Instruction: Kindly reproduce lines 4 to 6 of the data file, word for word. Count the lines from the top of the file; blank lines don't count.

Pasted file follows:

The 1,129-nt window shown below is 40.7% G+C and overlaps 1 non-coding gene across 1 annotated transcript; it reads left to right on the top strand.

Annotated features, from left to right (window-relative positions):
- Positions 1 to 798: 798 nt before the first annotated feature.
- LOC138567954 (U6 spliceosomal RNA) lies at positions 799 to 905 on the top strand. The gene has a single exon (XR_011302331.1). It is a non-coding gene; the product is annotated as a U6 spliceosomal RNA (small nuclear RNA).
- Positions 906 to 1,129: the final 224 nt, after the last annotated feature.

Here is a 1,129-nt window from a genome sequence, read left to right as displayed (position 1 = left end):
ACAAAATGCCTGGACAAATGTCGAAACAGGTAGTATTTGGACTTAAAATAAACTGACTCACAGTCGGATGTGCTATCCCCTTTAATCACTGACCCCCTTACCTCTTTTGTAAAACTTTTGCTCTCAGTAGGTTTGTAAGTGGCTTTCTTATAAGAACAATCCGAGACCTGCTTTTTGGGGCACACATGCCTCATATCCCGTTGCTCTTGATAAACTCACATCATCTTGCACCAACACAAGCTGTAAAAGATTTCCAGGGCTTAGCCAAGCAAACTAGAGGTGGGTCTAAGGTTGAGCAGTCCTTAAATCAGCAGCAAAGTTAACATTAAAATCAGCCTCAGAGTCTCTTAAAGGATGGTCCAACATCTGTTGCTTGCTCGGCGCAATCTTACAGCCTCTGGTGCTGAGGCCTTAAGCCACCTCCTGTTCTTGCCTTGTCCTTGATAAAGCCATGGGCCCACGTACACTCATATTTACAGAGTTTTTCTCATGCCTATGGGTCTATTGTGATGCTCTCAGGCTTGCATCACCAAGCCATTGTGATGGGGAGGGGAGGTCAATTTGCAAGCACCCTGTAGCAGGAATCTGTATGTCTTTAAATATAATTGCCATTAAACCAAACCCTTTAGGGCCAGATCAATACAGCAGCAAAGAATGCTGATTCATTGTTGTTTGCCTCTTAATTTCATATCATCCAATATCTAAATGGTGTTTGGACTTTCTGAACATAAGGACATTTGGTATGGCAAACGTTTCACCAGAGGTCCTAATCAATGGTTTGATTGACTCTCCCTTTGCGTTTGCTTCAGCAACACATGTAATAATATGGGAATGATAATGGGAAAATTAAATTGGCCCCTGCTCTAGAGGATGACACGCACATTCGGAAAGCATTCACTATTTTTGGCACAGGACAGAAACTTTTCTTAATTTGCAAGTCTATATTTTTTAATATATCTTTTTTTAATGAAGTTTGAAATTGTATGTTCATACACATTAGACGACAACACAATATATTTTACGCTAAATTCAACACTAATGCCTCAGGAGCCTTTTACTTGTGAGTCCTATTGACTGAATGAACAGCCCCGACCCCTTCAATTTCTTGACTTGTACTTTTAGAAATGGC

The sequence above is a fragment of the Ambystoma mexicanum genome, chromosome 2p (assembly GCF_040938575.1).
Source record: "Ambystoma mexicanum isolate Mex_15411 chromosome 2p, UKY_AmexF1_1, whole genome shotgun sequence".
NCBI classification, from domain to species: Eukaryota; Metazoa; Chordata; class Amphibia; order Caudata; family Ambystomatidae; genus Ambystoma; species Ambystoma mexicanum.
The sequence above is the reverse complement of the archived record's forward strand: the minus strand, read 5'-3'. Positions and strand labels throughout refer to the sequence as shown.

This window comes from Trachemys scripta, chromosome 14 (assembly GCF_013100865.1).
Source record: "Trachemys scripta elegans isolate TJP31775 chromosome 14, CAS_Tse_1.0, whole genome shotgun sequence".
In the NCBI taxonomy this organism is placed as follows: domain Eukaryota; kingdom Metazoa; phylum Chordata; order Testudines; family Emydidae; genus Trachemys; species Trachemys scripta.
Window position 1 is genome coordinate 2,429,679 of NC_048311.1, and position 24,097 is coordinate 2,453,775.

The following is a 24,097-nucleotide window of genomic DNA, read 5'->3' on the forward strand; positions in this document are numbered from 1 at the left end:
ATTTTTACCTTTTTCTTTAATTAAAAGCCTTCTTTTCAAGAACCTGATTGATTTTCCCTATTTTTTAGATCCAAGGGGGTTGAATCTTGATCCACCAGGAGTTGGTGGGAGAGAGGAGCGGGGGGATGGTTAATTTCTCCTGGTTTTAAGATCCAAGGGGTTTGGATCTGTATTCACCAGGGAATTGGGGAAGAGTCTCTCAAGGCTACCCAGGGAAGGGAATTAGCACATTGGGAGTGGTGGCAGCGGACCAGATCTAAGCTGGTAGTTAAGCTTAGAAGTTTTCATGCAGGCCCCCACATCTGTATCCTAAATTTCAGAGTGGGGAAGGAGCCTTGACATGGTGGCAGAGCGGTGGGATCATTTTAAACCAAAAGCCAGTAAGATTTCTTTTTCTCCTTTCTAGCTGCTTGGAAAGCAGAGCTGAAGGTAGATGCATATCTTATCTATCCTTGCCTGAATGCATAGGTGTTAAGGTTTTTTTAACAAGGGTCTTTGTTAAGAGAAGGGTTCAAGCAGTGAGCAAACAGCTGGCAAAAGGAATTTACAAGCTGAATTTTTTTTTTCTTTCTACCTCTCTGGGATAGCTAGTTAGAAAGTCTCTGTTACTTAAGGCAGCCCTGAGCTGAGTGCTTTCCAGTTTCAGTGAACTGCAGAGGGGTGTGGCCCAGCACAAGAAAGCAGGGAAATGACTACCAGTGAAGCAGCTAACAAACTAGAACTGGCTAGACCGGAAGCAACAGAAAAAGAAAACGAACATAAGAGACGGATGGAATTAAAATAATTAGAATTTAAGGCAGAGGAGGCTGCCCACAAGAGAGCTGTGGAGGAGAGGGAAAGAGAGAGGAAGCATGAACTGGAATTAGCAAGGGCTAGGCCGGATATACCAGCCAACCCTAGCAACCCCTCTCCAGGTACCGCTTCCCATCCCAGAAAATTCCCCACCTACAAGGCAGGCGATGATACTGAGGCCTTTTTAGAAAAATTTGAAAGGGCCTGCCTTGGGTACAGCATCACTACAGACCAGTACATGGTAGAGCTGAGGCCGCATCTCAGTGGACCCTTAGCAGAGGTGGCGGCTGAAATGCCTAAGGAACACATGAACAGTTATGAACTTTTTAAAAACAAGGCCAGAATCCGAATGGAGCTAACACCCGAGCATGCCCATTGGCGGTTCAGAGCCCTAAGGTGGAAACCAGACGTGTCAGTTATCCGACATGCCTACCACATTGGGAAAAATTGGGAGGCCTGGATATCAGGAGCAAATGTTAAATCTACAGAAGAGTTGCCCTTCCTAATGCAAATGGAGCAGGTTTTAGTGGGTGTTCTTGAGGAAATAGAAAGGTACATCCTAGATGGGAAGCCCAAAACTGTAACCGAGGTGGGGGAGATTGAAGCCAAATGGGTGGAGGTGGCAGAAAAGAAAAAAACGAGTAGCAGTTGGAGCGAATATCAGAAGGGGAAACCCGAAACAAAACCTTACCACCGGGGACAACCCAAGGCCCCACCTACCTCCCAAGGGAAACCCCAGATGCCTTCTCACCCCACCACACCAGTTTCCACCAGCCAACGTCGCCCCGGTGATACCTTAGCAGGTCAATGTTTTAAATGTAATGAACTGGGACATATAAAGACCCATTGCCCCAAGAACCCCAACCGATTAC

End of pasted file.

- LOC138567954 (U6 spliceosomal RNA) lies at positions 799 to 905 on the top strand. The gene has a single exon (XR_011302331.1). It is a non-coding gene; the product is annotated as a U6 spliceosomal RNA (small nuclear RNA).
- Positions 906 to 1,129: the final 224 nt, after the last annotated feature.

Here is a 1,129-nt window from a genome sequence, read left to right as displayed (position 1 = left end):